ARRULLOS, CHIGUALOS AND ALABAOS: TRADITIONAL AFRO-ESMERALDENIAN MUSIC IN ECUADOR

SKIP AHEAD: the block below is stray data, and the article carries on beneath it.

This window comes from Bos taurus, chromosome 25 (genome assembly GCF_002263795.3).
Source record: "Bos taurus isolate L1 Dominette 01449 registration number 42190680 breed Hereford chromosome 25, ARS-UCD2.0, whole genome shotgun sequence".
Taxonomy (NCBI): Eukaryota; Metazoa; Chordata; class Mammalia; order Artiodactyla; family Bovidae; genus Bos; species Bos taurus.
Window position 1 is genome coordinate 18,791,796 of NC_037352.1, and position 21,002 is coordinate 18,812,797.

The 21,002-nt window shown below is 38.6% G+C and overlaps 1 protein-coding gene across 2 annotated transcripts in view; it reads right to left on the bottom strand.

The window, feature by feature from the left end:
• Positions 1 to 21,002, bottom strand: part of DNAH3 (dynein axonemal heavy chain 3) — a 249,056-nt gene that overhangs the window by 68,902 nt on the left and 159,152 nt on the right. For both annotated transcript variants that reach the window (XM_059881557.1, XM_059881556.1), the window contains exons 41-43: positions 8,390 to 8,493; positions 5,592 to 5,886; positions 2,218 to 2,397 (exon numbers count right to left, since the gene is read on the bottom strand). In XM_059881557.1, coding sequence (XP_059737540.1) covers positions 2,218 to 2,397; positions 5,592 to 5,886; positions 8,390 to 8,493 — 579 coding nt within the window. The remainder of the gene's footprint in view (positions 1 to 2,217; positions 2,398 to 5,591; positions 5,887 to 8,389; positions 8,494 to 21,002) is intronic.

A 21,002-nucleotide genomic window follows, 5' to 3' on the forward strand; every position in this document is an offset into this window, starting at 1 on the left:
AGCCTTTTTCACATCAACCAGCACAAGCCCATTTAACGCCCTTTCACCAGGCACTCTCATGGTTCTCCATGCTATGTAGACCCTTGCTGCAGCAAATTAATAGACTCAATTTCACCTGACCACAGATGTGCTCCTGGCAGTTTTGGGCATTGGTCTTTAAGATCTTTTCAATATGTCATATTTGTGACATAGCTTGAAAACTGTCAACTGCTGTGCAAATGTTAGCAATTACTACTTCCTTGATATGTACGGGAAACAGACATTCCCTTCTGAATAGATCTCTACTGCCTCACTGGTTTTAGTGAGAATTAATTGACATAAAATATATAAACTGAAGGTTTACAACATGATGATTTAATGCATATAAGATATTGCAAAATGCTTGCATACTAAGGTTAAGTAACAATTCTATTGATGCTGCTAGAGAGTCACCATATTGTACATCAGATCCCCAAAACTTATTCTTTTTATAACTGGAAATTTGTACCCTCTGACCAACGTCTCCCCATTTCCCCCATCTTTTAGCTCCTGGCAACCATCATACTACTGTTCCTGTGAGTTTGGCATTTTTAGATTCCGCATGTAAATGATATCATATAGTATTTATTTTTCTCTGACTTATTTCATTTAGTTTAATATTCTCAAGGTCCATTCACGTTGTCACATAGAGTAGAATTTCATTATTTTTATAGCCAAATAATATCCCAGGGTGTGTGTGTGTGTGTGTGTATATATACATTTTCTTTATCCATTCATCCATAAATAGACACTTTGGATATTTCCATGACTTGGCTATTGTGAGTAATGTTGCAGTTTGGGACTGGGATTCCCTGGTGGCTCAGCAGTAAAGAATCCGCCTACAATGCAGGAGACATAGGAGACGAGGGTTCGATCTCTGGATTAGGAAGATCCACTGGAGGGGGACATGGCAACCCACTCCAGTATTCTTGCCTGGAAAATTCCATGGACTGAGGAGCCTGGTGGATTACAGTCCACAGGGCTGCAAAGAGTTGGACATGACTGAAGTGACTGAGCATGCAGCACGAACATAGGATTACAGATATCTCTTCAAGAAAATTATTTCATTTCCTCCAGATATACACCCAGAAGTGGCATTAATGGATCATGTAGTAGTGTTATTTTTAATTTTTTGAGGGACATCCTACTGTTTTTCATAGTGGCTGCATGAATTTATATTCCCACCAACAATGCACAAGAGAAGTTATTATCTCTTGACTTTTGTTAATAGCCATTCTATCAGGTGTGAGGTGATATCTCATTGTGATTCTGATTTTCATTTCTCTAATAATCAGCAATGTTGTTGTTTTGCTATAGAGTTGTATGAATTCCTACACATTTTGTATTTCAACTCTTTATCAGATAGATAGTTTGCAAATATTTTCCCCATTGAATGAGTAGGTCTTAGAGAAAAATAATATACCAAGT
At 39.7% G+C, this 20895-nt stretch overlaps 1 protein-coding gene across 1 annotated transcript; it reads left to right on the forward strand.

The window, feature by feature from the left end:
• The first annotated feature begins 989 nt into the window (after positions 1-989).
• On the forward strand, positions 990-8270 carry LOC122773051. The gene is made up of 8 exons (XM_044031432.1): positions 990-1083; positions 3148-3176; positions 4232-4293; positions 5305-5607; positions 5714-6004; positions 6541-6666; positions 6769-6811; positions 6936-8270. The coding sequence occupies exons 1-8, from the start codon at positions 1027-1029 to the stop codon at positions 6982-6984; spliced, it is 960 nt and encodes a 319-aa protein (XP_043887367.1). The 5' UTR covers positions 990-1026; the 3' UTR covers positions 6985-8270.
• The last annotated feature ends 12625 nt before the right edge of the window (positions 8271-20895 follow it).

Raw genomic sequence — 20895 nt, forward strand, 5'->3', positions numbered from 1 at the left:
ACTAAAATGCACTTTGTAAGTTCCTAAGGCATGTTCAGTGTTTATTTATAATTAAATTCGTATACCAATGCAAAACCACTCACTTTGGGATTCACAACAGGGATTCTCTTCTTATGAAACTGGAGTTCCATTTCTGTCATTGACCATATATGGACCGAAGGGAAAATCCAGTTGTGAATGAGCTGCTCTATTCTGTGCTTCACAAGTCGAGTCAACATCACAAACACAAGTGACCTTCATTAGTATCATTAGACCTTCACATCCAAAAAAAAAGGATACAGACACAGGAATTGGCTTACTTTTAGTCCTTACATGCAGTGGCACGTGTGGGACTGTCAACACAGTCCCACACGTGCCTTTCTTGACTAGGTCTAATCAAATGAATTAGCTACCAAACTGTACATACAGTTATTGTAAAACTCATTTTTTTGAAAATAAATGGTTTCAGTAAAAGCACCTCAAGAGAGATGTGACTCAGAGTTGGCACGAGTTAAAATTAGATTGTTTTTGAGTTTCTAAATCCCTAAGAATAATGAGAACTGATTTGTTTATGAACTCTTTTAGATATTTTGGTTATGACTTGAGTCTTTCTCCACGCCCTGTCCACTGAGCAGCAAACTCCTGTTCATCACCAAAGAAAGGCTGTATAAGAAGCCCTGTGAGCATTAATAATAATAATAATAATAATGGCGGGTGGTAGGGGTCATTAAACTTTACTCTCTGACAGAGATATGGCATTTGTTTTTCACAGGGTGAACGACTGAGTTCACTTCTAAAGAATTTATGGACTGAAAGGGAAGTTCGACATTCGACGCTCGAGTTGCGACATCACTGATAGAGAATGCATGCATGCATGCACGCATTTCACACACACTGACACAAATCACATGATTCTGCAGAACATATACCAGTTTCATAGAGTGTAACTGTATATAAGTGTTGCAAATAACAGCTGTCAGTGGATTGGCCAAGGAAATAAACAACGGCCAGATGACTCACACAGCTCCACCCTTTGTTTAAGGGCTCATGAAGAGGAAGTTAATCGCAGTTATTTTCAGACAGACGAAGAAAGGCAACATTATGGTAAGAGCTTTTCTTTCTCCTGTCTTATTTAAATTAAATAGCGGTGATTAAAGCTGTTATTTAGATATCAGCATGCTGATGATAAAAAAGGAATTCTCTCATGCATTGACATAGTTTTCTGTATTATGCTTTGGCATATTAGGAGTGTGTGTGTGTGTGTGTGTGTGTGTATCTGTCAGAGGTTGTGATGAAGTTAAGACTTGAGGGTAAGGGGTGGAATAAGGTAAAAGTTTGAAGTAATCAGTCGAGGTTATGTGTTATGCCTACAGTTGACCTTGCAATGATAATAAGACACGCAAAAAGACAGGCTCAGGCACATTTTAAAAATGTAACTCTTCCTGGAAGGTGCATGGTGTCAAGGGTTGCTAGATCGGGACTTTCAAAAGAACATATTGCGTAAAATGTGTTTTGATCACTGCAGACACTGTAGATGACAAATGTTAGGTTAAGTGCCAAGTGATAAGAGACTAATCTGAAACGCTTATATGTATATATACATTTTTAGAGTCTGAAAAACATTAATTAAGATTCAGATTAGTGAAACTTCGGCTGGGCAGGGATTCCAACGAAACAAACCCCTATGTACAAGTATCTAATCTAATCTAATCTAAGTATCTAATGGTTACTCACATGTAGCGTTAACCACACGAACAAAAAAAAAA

AbstractIn this article I examine traditional Afro-Esmeraldenian music as manifested in religious and spiritual contexts. I discuss the repertoire’s formal musical aspects and its associated factors. I argue that the traditional music of the Afro-Esmeraldenian community is evidence of a performance culture that has taken on the characteristics of first nation Americans and Spanish colonisers, while retaining a distinct African identity mostly in the musical instruments such as the marimba, rattles and drums, in the polyrhythms and in the distinctive responsorial singing. )e religious sphere is a fundamental and representative space for understanding the cosmovision and symbolism of the Afro-Esmeraldenians, a population located on Ecuador’s northern Pacific coast, originally settled during forced migration of Africans to America between the sixteenth and nineteenth centuries. Here, traditional musical practices have survived through generations and reflects the importance of the spiritual world for this cultural group. In addition, it is likely that the religious sphere has contributed significantly to the validity and durability of the Afro-Esmeraldenian musical repertoire and the instruments making up the traditional ensemble.
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